Thus, one should be wary of the attempts in various countries to sample public opinion as a prelude to setting policy on biotechnology: In recent years the Netherlands, Japan, Norway, South Korea, Switzerland, France, Argentina, Denmark, and New Zealand, as well as the United States and the United Kingdom, have conducted similar exercises on biotech-related issues. Even if such opinion-sampling exercises were better organized, widely attended, and more representative, their purpose should not be to translate the vox populi into policy on subjects that depend on an understanding of the subtleties of science and technology. The nuances of statistics—the phenomenon of statistical “clusters,” for example—and of concepts such as “the dose makes the poison,” are not intuitively obvious. Permitting persons who do not really grasp the subtler aspects of quantitative issues to make policy is reckless. Even the efficient sampling of public opinion under such circumstances would founder on the principle that something worth doing at all is worth doing well.

The goal of policy formulation should be to get the right answers—in this case, that gene-splicing technology is essentially an extension, or refinement, of less-precise genetic techniques that have been around for at least half a century; that gene-spliced plants can make critical contributions to farmers, consumers, and the health of the natural environment; and that, except as science dictates in specific cases, the products of recombinant organisms should be regulated no differently than other, similar agricultural and food products.

There exists a particularly distasteful variation on the theme of a government permitting biased or ignorant public opinion to shape public opinion: Government officials disingenuously rigging the system in a way to make it appear as though the public demands a preordained and dubious outcome—one that benefits not the public but the bureaucrats themselves. This is what occurred during 2000–2001 when, responding to the demands of activists, FDA commissioner Jane Henney sought to create new, more stringent regulations for gene-spliced foods.

In 1992, the FDA had promulgated a scientifically defensible, risk-based policy, which said that the “regulatory status of a food, irrespective of the method by which it is developed, is dependent upon objective characteristics of the food and the intended use.” The policy reminded plant breeders and food producers that they had “an obligation under the [Federal Food, Drug and Cosmetics Act] to ensure that the foods they offer to consumers are safe and in compliance with applicable legal requirements.” However, it treated gene-spliced and other foods no differently and required case-by-case review by regulators only when the products raised specific safety concerns. Thus, the agency’s approach was consistent with the consensus of the scientific community regarding the regulation of gene-spliced products. This approach was widely applauded as regulation that made sense, relied on scientific principles, protected consumers, and permitted innovation.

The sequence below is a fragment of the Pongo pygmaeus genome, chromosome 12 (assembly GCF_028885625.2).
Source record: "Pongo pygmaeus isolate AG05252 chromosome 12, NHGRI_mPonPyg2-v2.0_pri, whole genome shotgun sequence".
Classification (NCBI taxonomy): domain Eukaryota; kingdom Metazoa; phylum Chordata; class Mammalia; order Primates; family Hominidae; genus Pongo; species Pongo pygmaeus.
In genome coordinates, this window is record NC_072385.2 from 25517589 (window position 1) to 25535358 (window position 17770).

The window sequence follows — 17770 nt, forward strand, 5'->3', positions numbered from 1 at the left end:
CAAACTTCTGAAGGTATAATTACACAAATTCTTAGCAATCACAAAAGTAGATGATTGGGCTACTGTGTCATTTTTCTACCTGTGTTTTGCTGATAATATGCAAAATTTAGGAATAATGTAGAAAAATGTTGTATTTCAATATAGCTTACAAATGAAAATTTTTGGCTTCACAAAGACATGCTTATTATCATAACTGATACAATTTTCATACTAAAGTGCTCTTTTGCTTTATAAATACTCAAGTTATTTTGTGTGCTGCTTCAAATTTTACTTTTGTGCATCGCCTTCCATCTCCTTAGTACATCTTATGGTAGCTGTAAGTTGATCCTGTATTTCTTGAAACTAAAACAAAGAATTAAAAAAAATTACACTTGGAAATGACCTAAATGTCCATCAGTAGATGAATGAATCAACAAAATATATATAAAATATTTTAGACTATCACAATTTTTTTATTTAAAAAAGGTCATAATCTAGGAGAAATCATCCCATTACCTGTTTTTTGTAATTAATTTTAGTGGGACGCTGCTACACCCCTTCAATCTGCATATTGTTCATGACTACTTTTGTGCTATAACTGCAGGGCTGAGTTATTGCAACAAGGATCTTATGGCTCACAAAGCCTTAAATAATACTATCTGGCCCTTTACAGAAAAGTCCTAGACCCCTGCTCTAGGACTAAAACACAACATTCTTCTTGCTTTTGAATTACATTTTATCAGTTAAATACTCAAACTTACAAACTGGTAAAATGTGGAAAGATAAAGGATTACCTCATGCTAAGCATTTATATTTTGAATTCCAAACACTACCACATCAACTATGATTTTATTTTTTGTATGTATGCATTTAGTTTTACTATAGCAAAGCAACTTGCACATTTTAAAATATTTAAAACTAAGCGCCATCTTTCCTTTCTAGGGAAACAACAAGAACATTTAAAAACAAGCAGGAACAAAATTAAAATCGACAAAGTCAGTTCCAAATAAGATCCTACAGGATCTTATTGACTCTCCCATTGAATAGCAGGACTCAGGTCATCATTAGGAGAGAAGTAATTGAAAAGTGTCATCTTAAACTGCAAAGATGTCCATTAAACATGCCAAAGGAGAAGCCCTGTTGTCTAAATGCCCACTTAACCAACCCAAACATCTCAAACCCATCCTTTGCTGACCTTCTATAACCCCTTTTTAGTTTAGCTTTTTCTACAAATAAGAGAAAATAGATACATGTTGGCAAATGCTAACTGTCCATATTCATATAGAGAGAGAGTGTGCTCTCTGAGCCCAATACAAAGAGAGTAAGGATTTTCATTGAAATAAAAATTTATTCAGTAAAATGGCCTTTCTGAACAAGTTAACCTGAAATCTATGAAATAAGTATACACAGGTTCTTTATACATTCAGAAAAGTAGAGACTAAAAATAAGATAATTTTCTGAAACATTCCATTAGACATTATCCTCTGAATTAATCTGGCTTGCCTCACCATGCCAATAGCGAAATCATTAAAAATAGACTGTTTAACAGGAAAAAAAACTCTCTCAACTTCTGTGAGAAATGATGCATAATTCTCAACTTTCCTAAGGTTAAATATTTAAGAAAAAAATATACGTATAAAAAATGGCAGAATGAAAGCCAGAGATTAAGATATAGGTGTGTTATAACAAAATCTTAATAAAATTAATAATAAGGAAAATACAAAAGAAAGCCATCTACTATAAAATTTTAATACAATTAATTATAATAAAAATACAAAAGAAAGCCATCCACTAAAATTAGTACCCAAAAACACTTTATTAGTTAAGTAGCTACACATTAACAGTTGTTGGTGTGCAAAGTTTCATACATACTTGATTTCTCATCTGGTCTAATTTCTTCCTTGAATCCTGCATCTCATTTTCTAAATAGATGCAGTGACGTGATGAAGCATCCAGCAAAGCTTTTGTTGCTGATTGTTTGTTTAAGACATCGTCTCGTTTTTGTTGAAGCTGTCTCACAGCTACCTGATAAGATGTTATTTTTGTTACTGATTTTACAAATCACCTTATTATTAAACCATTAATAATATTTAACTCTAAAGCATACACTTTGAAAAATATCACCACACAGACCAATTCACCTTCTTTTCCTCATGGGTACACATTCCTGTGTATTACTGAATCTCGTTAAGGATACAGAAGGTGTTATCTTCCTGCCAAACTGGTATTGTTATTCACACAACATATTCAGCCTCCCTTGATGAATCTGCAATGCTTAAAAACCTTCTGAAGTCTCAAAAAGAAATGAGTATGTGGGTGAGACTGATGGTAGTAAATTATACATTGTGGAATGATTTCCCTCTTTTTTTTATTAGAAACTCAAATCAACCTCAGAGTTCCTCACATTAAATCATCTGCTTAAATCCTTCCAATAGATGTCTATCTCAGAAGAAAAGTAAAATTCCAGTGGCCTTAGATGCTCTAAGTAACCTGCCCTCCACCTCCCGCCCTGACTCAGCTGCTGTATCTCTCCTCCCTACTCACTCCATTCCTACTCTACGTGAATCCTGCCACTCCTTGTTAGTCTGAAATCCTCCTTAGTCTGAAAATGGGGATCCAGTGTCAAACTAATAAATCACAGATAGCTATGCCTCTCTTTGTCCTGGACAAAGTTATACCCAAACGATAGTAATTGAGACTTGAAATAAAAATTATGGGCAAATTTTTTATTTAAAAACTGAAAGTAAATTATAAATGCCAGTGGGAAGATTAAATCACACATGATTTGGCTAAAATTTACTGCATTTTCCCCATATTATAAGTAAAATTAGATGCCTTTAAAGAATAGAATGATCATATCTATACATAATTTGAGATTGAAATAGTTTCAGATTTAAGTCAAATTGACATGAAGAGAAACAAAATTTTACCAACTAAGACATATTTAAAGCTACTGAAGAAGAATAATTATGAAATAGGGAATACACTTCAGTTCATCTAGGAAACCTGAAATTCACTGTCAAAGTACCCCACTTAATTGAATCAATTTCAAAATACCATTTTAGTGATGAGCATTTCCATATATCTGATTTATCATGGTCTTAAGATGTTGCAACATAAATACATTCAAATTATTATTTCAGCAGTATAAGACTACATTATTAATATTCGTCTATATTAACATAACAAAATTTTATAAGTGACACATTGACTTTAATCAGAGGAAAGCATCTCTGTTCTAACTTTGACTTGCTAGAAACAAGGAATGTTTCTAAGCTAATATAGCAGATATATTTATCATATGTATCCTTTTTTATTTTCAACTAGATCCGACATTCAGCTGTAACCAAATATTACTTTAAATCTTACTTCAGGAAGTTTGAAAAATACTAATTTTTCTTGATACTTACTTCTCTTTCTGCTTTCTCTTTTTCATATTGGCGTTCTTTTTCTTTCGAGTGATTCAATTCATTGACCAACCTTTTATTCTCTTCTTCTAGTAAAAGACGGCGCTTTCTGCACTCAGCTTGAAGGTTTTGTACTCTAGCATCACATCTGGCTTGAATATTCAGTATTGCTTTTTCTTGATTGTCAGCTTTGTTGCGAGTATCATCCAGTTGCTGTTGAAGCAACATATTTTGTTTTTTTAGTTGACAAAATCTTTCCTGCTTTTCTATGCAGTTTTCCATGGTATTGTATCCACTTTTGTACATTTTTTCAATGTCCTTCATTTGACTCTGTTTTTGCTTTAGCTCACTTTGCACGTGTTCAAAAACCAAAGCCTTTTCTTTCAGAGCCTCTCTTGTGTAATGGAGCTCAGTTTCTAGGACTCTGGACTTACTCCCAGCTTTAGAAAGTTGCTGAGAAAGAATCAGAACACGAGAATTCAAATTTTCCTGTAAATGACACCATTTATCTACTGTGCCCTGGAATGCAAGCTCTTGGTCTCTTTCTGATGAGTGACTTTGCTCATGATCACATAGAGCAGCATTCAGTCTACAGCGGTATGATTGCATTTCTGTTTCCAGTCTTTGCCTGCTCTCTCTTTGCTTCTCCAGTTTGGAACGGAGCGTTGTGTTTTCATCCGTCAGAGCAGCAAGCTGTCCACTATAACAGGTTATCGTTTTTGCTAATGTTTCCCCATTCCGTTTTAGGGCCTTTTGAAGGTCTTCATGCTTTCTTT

The FDA policy defined certain potentially hazardous characteristics of new foods that, if present, required greater scrutiny by the agency, which could result in additional testing and labeling or exclusion from commerce. In other words, characteristics related to risk—not simply to the use of one technique or another—would trigger heightened regulatory scrutiny. According to the FDA’s 1992 announcement, such characteristics include the introduction of genes that code for proteins or mediate the synthesis of other added substances, such as fatty acids and carbohydrates, that differ substantially in structure or function from other substances typically found in the food supply. Heightened scrutiny by regulators would also be required if the genetic change altered a macronutrient (such as a new variety of citrus with diminished levels of vitamin C), caused a potent allergen to be present in a milieu in which a consumer would not expect it (a peanut allergen in a potato, for example), or enhanced levels of a natural toxin.

Thus, the FDA’s 1992 policy appeared to codify a risk-based approach to the oversight of new plant varieties. However, at the same time, and without the benefit of rule making or formal notification to industry, the agency created a “voluntary consultation procedure,” in which producers of gene-spliced plants were expected to consult with the agency before marketing their products. Without exception they did so. And thousands of food products that contain gene-spliced whole foods or ingredients have been regulated under the FDA’s formal 1992 policy and informal consultation procedure and now are found in American supermarkets. None has ever been shown to cause harm to human health.

The goal of activists, however, was not food safety but (stultifying) food regulation, and the FDA went along. The agency held a series of public meetings around the country—not unlike the U.K.’s “GM Nation?” with the important exception that American government officials had a hidden agenda. The FDA packed the panels with anti-biotech radicals, activists were permitted to stuff the ballot box at every stop, and—wonder of wonders!—the agency decided that public opinion favored stricter regulation of gene-spliced foods. Consequently, on January 17, 2001 (three days before the Bush administration took up the reins of government), the FDA published a proposal to make the voluntary consultation procedure mandatory and to establish prodigious data requirements—requirements that no conventional food could (or should) meet.

In the end, knowing that the new rule would not survive review by the Bush Office of Management and Budget, the FDA abandoned it, but the government’s chicanery in fabricating grassroots support for a wrong-headed policy is galling, nevertheless.

As the journal Nature editorialized a decade ago, “regulation of biotechnology products, whether in agriculture, medicine, pharmaceuticals or manufacturing, should be based on any inherent risk in the product, not on the process by which it is made.” As for critical decisions about medical interventions and the design of airplanes and bridges, the best insights are likely to come from experts.

The formulation of public policy toward science and technology can be difficult, to be sure, but if democracy must eventually take public opinion into account, good government must also discount heuristic errors and prejudices. The eighteenth-century Irish statesman and writer Edmund Burke emphasized the government’s responsibility to make such determinations. He observed that in republics, “Your Representative owes you, not only his industry, but his judgment; and he betrays, instead of serving you, if he sacrifices it to your opinion.”

In other words, although it may be useful, and also politic, for governments to sample opinion widely on high-profile public policy issues, after the consultations and deliberations have been completed government leaders are supposed to lead. Now there’s a novel idea.